What are some of their innovative strategies? Last year we reported on how using stability balls in class improves concentration, for example. Says Angela Hanscom, a pediatric occupational therapist:
Ironically, many children are walking around with an underdeveloped vestibular (balance) system today–due to restricted movement. In order to develop a strong balance system, children need to move their body in all directions, for hours at a time. Just like with exercising, they need to do this more than just once-a-week in order to reap the benefits . . . We quickly learned after further testing, that most of the children in the classroom had poor core strength and balance. In fact, we tested a few other classrooms and found that when compared to children from the early 1980s, only one out of twelve children had normal strength and balance. Only one! Oh my goodness, I thought to myself. These children need to move!
TNCS teachers are getting quite creative in finding other ways to incorporate movement and are seeing positive pay-offs. For “Teacher’s Choice” time one afternoon a couple of weeks ago, elementary teacher Dan McDonigal decided to take advantage of being located so near the Inner Harbor. His class embarked on a walking tour to take photos of their surroundings and got a spontaneous tour of The Pride of Baltimore II (a replica of the civilian vessels that were used to capture British merchant ships and were critical to our victory in the War of 1812). That walking tour brought together many important TNCS themes, in fact—movement, history, our local community, and art.
Taking a walk to stretch their legs and snap some great Baltimore photos during Teacher’s Choice time!
Elementary students lucked out and got their own personal tour of the Pride of Baltimore II!
Mr. McDonigal’s class get to put their history knowledge to the test in an impromptu Q&A on the Pride of Baltimore II!
Singing, Dancing, and . . . Sweeping?!
When Teresa Jacoby starts to see signs of inattention in her kindergarten/1st-grade class, she plays movement games with the whole class. One, that is similar to “Simon Says” but with an important twist, requires merging physical and mental deftness to play. The trick is that they have to mimic the last movement she made while she has moved onto another movement. It’s surprisingly difficult to do, but she is sharpening their minds even as they have a ball! Her students managed to tap into and draw from the two brain hemispheres simultaneously, that is the key to pulling this off, much more readily than their parents did at Back-to-School Night! Another way Mrs. Jacoby harnesses the mind–body connection is by having her students bounce on the exercise trampoline while reading/learning sight-words.
In the Montessori and pre-primary classrooms, movement is also a natural part of the day. These students are learning independence and self-regulation and are given the freedom to move about the space to pursue their activity of choice. The Practical Life lessons in the Montessori classes are very much about moving and doing, at their core. Activities such as flower arranging and sweeping/tidying are fun, practical ways to get kids up and moving while boosting their self-esteem as they experience what it’s like to contribute meaningfully to their classroom and group. All of the younger TNCS students participate daily in songs accompanied by movement.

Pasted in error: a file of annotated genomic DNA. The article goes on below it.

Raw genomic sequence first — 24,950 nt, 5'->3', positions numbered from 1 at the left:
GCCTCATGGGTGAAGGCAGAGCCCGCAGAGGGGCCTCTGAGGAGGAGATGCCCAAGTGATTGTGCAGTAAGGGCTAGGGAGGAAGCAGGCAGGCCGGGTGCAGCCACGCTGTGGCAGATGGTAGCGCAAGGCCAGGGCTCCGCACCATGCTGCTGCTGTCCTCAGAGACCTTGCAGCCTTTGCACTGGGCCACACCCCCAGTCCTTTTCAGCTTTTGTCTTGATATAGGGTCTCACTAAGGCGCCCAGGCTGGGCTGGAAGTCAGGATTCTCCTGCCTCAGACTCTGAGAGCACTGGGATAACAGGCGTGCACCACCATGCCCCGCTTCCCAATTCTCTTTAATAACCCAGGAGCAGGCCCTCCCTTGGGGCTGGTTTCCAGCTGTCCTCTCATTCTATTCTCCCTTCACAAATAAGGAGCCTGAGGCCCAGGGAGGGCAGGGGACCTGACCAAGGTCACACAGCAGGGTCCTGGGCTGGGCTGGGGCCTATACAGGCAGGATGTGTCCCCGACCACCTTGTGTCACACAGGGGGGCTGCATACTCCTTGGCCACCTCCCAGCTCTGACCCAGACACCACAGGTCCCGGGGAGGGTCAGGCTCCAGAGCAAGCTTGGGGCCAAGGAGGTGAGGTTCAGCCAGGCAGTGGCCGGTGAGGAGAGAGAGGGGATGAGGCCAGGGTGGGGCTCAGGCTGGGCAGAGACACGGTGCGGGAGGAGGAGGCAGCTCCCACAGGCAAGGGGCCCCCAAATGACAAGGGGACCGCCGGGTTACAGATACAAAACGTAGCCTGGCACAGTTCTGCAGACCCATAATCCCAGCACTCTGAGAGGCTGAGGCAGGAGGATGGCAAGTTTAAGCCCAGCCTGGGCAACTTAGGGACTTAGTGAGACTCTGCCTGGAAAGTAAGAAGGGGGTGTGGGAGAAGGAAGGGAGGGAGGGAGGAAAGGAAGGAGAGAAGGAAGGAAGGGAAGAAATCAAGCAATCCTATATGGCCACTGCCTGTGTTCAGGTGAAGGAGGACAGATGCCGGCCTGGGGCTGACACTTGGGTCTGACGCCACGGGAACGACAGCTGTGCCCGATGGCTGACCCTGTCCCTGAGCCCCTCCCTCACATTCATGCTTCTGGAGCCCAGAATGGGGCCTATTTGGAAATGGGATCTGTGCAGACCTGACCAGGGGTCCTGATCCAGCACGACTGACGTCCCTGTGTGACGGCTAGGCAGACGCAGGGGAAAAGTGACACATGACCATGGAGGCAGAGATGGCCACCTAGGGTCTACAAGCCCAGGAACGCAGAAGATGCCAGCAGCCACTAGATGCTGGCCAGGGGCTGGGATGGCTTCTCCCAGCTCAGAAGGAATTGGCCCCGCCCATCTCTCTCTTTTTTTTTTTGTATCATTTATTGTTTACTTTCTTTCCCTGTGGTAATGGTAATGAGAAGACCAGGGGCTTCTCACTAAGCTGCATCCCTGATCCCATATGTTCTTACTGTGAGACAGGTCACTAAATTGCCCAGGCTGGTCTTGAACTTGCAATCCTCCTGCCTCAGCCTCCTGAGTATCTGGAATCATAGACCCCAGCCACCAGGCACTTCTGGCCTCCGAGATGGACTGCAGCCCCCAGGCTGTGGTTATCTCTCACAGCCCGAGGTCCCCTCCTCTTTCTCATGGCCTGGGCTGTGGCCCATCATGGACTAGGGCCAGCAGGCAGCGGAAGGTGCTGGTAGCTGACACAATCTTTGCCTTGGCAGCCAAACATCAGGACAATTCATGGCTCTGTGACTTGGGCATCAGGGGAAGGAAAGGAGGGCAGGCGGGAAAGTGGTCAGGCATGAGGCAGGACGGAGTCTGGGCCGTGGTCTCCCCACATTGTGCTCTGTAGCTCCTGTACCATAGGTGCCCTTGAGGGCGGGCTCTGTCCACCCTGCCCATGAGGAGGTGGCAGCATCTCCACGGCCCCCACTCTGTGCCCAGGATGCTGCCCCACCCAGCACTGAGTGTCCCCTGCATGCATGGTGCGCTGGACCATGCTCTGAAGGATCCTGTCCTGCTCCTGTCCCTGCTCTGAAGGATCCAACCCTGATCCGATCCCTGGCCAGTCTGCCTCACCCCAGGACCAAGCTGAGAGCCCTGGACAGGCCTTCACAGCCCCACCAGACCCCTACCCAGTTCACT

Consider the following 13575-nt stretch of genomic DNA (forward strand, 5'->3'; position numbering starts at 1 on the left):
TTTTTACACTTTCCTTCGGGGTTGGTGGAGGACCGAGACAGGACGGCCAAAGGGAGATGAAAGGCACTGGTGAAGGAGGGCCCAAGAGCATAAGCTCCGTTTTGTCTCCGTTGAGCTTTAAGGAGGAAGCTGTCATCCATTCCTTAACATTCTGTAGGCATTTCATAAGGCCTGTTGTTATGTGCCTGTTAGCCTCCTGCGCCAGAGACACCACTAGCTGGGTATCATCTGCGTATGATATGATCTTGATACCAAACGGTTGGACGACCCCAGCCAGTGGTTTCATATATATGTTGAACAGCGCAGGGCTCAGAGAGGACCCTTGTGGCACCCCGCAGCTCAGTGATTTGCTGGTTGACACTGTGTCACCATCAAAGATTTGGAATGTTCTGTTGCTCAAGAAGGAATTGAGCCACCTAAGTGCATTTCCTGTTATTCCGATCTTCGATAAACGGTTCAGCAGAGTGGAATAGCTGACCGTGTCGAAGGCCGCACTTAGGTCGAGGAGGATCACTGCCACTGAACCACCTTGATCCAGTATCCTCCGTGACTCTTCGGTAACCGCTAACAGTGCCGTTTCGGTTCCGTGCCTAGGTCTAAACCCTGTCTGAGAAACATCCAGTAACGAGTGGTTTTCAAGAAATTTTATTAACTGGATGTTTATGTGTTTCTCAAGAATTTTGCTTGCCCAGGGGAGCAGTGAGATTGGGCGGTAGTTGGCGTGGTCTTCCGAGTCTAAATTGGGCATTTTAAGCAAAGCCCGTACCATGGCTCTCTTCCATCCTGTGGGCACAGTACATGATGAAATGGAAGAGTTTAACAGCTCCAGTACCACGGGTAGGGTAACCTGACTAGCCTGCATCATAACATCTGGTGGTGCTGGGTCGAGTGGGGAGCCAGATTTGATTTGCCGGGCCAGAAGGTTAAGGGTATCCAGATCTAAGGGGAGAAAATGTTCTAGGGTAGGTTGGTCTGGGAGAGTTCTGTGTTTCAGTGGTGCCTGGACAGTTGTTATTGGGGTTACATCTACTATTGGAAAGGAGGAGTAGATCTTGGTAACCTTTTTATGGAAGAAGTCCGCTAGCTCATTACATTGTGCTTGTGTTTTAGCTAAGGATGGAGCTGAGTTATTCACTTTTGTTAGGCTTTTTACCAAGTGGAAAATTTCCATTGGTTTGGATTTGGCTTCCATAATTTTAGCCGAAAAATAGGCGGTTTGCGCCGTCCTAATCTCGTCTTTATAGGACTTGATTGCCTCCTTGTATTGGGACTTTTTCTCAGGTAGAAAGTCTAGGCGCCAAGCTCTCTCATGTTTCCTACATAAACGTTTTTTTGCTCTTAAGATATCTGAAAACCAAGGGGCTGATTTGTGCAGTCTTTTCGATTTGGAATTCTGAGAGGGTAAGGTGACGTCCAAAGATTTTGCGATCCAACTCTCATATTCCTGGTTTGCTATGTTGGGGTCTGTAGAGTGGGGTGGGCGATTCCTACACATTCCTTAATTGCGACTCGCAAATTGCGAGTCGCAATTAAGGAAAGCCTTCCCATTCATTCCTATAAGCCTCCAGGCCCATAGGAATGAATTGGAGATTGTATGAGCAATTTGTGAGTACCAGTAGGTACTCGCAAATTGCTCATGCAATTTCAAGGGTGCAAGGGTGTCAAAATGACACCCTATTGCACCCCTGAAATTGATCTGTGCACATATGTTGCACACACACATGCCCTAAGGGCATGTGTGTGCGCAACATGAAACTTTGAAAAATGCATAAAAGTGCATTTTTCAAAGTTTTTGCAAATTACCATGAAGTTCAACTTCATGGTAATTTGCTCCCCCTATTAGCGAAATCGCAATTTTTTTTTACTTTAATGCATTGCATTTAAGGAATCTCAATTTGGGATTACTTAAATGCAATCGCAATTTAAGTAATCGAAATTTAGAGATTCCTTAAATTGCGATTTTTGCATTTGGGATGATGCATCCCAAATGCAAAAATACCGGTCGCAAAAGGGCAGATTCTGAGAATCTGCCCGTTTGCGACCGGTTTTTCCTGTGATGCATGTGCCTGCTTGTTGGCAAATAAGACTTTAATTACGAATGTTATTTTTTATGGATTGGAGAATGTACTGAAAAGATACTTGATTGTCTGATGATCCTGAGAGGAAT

Finally, yoga, which has always been in the mix to varying degrees, is now being taught regularly by our very own Head of School Alicia Danyali. She uses yogic techniques with the older elementary students to cultivate mindfulness and focus in addition to gentle exercise. These students take to it like naturals. They seem to genuinely appreciate the opportunity to stretch, relax, and take a break from class. Mrs. Danyali is a certified yoga instructor and a very skilled educator to begin with. She had them breathing and flowing like veteran yogis and yoginis within minutes. Importantly, she shared with them that the breathing techniques they were learning could serve them well in other contexts, too. Anytime they need to regroup or regain focus or equilibrium, they now have some tools to help them arrive at a calmer place.
School-wide, TNCS students are demonstrating that being allowed to be kids makes them all-around better learners!
Thursday, September 11th was The New Century School‘s Back-to-School Night for the 2014–2015 academic year. Back-to-School Night is TNCS parents’ chance to learn how their child’s classroom operates. Whereas Orientation is a more general introduction to school, at Back-to-School Night, families get details on everything from what the daily schedule looks like to when it’s their turn to provide class snack. Teachers introduce themselves and their teaching styles or philosophies and explain the curriculum (K:1st syllabus), demonstrate how their educational materials are used, and answer parent questions.